It's been a while since there's been much debate over the issue of metered vs. flat-rate internet access plans, but it's flaring up for a variety of reasons these days. First, Adam Thierer posted a long essay over at the Technology Liberation Front arguing that piggybacking on WiFi has real costs
and that metered broadband would solve
many of the problems by convincing access point owners to secure their broadband. This seemed like an odd argument -- adding a significant cost as a method of signaling that there was, in a few very specific circumstances, a tiny little marginal cost associated with some WiFi piggybacking. The second thing thing that's given new life to the metered broadband argument is the sudden reappearance of stories about Comcast's unpublished usage caps
. This is an old, old
story that's been talked about for many years
, but pops up every now and again. Basically, Comcast (and some other ISPs) will cut off certain customers who are using too much bandwidth. The real problem, honestly, isn't that Comcast is cutting off these users, but that they're not at all transparent about it. The services are promoted as "unlimited" and then the usage caps are kept a secret... until you've been kicked off.
Anyway, with the latest barrage of stories about these usage caps, it's common for those supporting ISPs to blame the concept of flat-rate pricing, because it only opens up an opportunity for people to abuse the system. That, inevitably, leads to a discussion about bringing back metered broadband offerings (which are found around the world, but rarely in the US). This is a bad idea for a variety of reasons. First of all, most of these problems would go away if the ISPs in question were more open about their caps. However, much more importantly, if you want to encourage innovation online, it's important to leave flat-rate pricing in place. The second you set up metered broadband, it adds significant transaction costs for both the ISPs and anyone trying to do anything or try anything online. For ISPs, they now have to put in place significantly more tracking equipment and then need to manage the various different levels of service, differential billing and more customer service costs in dealing with customer confusion (or anger if a bill seems too high).
However, the bigger problem is the transaction costs it introduces for users. Suddenly, internet surfers really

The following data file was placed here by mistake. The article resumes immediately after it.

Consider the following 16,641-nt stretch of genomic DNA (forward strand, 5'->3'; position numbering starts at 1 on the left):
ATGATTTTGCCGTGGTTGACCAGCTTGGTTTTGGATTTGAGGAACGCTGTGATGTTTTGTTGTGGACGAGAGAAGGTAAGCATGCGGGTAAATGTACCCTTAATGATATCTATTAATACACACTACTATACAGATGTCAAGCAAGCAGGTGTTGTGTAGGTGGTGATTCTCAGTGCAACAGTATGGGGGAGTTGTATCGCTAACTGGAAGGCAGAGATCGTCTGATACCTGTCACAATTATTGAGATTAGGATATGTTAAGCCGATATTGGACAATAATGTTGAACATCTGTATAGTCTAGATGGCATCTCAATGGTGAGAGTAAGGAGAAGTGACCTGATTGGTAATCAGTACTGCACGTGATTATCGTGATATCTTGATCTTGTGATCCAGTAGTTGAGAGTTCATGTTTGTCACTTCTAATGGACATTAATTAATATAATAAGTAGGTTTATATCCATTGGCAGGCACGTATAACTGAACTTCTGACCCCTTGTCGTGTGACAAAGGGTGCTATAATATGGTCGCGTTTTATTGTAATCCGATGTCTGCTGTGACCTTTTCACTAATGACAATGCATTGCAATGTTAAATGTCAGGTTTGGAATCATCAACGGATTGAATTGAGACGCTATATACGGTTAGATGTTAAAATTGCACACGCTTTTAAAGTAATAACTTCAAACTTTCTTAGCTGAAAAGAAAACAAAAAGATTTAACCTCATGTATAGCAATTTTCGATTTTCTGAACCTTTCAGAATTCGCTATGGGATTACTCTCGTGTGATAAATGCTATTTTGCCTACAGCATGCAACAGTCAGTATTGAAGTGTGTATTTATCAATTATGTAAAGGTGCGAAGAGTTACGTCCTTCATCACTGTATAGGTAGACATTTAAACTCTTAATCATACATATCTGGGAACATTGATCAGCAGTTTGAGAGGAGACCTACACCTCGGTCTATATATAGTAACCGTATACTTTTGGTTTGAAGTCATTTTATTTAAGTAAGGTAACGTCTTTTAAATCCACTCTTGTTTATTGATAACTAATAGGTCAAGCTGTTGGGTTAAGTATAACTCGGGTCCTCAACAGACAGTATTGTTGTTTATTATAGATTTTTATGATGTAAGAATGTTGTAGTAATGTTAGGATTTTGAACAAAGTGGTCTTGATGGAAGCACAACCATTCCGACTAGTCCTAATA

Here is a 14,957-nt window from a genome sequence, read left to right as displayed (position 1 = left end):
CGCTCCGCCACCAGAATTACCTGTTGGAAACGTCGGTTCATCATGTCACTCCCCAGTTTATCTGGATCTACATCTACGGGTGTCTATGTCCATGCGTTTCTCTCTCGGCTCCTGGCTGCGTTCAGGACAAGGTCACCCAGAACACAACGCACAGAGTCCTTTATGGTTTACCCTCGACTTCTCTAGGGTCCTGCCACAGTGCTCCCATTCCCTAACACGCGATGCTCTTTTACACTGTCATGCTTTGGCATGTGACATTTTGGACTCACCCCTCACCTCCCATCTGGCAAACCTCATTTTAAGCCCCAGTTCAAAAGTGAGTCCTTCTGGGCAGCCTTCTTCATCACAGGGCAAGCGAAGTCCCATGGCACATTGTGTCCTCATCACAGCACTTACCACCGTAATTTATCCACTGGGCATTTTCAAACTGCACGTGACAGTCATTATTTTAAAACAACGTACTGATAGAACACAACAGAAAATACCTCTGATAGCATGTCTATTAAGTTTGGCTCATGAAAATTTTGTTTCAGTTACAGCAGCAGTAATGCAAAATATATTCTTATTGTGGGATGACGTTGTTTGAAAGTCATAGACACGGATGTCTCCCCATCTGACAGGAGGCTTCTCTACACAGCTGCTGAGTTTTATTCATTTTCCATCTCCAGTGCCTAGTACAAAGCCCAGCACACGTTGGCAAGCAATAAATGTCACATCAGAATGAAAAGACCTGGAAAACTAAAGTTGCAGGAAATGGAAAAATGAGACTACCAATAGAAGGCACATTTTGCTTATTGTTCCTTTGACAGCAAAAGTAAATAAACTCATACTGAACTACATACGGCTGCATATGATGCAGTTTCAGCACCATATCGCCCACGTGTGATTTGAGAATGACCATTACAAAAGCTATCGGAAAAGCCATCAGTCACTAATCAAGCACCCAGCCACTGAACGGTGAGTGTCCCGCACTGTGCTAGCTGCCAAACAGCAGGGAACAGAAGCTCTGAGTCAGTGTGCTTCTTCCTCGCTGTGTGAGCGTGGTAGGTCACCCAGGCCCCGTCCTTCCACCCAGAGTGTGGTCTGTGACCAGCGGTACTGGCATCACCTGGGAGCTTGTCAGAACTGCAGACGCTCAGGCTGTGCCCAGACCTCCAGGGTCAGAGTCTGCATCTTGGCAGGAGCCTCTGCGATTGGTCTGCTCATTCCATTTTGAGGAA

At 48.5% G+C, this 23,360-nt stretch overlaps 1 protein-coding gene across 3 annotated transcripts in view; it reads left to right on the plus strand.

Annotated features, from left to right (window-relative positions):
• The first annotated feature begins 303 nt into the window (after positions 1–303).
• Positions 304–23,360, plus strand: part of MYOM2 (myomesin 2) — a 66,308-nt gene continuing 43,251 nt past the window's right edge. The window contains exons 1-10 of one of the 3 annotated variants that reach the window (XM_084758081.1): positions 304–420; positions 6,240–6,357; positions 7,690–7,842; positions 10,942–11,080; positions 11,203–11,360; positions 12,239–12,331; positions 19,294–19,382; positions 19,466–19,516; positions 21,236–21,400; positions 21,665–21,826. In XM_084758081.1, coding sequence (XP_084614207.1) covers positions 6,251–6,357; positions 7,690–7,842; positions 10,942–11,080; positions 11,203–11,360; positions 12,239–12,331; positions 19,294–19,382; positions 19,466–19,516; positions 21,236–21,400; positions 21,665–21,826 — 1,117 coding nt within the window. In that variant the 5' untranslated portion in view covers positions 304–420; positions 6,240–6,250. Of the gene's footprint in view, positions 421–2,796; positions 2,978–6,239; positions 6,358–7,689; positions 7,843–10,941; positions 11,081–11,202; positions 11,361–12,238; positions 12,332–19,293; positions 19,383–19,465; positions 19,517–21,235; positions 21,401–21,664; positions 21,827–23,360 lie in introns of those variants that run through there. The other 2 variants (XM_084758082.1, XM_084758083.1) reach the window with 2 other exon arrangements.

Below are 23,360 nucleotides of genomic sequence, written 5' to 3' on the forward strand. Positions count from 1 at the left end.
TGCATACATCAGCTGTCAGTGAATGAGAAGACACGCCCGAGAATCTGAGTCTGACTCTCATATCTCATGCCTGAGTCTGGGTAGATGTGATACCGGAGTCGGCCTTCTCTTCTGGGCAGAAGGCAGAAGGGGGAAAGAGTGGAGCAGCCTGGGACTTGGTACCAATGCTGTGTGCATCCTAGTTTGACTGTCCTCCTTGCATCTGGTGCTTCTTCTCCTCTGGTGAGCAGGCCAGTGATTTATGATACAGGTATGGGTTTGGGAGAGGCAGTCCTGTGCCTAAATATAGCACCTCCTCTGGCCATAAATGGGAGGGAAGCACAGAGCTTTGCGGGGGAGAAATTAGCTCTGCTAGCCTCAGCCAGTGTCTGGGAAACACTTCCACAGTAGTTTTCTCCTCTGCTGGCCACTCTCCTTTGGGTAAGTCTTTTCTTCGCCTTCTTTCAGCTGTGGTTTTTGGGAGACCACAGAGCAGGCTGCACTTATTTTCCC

need to see any particular website or service as being worthwhile. Just the act of making them debate whether or not it's worthwhile to pay up to do something represents a mental transaction cost that will slow down adoption of new services. Furthermore, as bandwidth has increased, many of the newer innovative services have come about to make use of that bandwidth -- which only drives further investment in more bandwidth, driving more innovative uses. It's a virtuous circle. Yet, by metering broadband connections, slowing down adoption of these new services, you slow down the innovation and hold people back from trying out or even creating new, innovative and useful services that would require more bandwidth. It's a recipe for slowing innovation online.
While an executive for the CTIA says that flat-rate pricing only made sense when the internet was first getting off the ground, that represents a false belief that innovation on the internet has slowed down and the internet is now somehow "mature." Instead, internet innovation has been increasing as new apps and services are built on top of older apps and services, leading to greater and greater innovation. If the CTIA exec gets his way and convinces providers to move more to metered bandwidth, then his belief that the internet has plateaued may become a self-fulfilling prophecy, as it'll undoubtedly slow the pace of innovation online. Imagine, for example, that metered bandwidth was common when YouTube first hit the scene? It would absolutely have slowed adoption, because video uses quite a bit of bandwidth and people would have been a lot less likely to test it out. In fact, the same could be said for any kind of non-text multimedia. Podcasts? Why waste that bandwidth? Streaming radio? iTunes would also be more expensive, as every download doesn't just cost $0.99, but your metered bandwidth charge. If you look at history of innovative services, you'll see they tend to move more and more towards flat rate offerings, as it encourages usage and encourages innovation. Phone service and mobile phone service have both trended in exactly this direction -- and in both cases it's because it's opened up a much larger overall market, even if it means less per customer. So, why are we suddenly trying to go the other way with broadband?